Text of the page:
GM, meanwhile, is said to be hooking up with some of the largest semiconductor companies – according to the WSJ they include Qualcomm and NXP Semiconductors NV – with agreements in place to co-develop and manufacture chips.
Raimondo praised both automakers Monday.
“I was pleased to see Ford and GM announce their partnerships,” she said. “They’re not standing still. They’re being as creative as possible to address the short-term problem.”
In order for the country to address the chip shortage, Raimondo said, the U.S. House “must pass” the CHIPS Act, which has already passed the Senate. The legislation supports the U.S. production of semiconductor chips.
According to Raimondo, among the things the act contains is $52 billion to allow the Commerce Departent to set up a semiconductor fund, which she said will be used to “incentivize domestic manufacturing of chips.”
The act, according to Raimondo, also establishes a National Semiconductor Technology Center, to further research and development.
“It’s not just making the chips,” Raimondo said. “If we want to stay at the cutting edge, we have to lead in innovation and R&D.”
U.S. Rep. Debbie Dingell, who introduced Raimondo at the DEC event and who has been pushing the CHIPS Act, said it’s vital to U.S. success in the semiconductor arena.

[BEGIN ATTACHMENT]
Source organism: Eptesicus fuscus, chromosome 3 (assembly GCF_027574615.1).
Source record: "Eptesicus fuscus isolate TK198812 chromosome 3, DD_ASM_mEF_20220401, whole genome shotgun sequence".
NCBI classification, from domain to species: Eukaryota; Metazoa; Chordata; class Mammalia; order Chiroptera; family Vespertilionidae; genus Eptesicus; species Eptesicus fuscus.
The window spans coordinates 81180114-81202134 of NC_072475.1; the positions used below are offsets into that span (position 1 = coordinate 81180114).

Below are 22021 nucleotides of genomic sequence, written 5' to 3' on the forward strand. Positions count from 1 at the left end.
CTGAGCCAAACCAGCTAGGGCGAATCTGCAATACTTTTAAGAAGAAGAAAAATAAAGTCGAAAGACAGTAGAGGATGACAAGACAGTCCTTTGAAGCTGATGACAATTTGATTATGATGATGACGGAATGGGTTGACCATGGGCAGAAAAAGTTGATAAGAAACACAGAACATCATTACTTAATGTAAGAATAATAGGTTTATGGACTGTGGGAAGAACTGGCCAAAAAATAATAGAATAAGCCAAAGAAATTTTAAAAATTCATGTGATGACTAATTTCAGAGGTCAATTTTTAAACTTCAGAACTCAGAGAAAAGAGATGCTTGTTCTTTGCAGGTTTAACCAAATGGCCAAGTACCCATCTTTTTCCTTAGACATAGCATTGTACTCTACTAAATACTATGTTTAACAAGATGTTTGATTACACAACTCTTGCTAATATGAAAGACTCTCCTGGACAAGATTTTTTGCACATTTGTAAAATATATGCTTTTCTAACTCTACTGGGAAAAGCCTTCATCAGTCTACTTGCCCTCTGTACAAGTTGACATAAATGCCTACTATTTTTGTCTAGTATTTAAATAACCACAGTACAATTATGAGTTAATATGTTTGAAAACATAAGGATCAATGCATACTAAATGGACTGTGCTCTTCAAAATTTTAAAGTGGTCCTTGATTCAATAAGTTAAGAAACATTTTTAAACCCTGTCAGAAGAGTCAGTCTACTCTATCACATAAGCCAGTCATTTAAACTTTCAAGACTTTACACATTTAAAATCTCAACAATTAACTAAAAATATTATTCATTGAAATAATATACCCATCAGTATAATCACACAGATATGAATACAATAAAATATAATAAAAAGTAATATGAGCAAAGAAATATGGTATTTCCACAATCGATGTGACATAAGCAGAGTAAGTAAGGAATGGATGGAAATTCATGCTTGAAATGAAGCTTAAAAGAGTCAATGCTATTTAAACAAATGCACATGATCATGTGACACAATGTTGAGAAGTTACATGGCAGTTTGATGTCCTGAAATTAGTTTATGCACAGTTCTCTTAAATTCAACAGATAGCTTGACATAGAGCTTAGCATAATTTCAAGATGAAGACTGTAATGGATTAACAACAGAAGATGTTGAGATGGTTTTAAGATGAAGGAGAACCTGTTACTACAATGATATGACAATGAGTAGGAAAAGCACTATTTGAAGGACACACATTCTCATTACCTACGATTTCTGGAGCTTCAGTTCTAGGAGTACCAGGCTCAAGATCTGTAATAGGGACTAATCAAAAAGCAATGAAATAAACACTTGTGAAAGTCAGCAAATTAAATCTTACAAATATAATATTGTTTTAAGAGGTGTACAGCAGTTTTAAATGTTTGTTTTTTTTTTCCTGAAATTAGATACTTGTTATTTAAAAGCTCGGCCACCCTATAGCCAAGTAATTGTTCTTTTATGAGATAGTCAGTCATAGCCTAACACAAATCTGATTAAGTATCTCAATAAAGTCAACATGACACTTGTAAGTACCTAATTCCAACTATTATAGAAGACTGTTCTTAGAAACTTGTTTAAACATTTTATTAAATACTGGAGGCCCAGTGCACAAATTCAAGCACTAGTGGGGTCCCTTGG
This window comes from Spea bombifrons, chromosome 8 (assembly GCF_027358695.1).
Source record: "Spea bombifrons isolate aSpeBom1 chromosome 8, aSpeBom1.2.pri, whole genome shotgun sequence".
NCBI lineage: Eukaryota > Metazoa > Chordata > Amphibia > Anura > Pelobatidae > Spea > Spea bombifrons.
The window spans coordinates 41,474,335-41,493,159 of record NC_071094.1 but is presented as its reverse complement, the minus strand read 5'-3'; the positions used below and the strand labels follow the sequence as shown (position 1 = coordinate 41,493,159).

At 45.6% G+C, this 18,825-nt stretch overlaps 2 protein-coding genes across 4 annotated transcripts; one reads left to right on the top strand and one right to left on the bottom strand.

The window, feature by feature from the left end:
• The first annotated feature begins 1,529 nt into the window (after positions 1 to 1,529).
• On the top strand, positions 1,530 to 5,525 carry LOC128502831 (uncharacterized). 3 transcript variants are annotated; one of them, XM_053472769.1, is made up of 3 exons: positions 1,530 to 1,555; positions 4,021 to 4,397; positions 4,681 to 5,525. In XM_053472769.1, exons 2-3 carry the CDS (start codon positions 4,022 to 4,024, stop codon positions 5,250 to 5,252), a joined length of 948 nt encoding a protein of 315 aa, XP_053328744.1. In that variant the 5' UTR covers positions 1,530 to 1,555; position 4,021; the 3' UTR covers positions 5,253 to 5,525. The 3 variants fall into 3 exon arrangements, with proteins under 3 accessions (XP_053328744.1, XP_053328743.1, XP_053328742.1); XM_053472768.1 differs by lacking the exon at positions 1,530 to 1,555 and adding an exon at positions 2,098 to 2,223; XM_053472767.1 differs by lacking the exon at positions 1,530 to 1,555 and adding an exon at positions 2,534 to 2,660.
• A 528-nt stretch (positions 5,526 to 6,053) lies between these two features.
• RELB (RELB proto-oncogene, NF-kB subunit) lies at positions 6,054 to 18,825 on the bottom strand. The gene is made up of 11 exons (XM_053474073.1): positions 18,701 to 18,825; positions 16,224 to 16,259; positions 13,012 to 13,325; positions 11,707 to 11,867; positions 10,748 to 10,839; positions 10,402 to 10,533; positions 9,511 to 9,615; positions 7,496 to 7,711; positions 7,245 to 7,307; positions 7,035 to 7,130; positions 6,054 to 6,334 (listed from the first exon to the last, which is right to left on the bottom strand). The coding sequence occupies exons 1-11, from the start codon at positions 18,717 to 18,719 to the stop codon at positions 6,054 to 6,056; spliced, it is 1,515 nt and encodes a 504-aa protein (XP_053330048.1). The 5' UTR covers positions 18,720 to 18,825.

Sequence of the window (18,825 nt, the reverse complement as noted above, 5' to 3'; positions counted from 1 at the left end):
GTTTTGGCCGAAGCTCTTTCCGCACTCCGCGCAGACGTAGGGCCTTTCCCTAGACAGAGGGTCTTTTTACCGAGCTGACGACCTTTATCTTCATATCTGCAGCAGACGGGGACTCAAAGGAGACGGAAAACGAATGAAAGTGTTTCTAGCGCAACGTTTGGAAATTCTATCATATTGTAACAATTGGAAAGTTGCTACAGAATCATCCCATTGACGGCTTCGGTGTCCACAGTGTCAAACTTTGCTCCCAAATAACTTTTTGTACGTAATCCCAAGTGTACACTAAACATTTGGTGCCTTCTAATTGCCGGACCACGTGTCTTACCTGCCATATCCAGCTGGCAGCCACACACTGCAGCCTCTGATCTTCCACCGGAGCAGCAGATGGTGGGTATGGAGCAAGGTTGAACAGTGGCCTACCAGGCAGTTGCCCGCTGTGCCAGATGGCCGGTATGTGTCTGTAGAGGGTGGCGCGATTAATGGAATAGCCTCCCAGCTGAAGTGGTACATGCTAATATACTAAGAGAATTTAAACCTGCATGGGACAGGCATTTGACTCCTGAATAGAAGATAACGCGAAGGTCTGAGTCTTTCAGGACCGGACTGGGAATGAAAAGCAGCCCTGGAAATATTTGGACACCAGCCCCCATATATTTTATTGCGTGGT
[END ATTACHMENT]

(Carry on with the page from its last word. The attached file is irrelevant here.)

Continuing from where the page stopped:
“It’s critical to the United States’ competitiveness,” said Dingell, who’d like to see it passed before Christmas. “It should have been passed months ago.”
Raimondo shares that sense of urgency.
“Here’s the reality: We can’t wait, because the rest of the world isn’t waiting,” she said. “China, Taiwan, the EU, other countries are incentivizing and subsidizing the production of chips right now, and they have been for a long time.”
The pressing nature of the problem becomes obvious when considering Biden’s long-term goal of having half the cars on the road by 2030 be electric vehicles, an issue he pressed in a recent trip to Michigan.
According to Raimondo, the average EV uses some 2,000 chips, and that need will only rise (one manufacturer told Raimondo they were going to double their chip needs in the next five years).
And chips also “power innovation,” she said, including in areas such as health care, transportation, the digital economy and “every sector of our economy
Creating a high-tech innovation hub, creating EVs, leading the world in EVs, all require chips and chip production, Raimondo said, and right now “we purchase the majority of our chips from Taiwan.”
“It’s impossible to underscore the importance of solving this problem,” Raimondo said. “Forecasts indicate strengthening American supply chains and manufacturing will boost the GDP by up to $55 billion and add 95,000 good jobs.”
Detroit Mayor Mike Duggan, who conducted a conversation with Raimondo at the DEC event, called her “impressive” and said he believes Biden is a president “who understands … we’re going to have to raise our game.”
“If you look at what GM, Ford and Stellantis are doing, we’re heading in the right direction,” Duggan said. “We’ve been behind the curve … but we’re moving in the right direction.”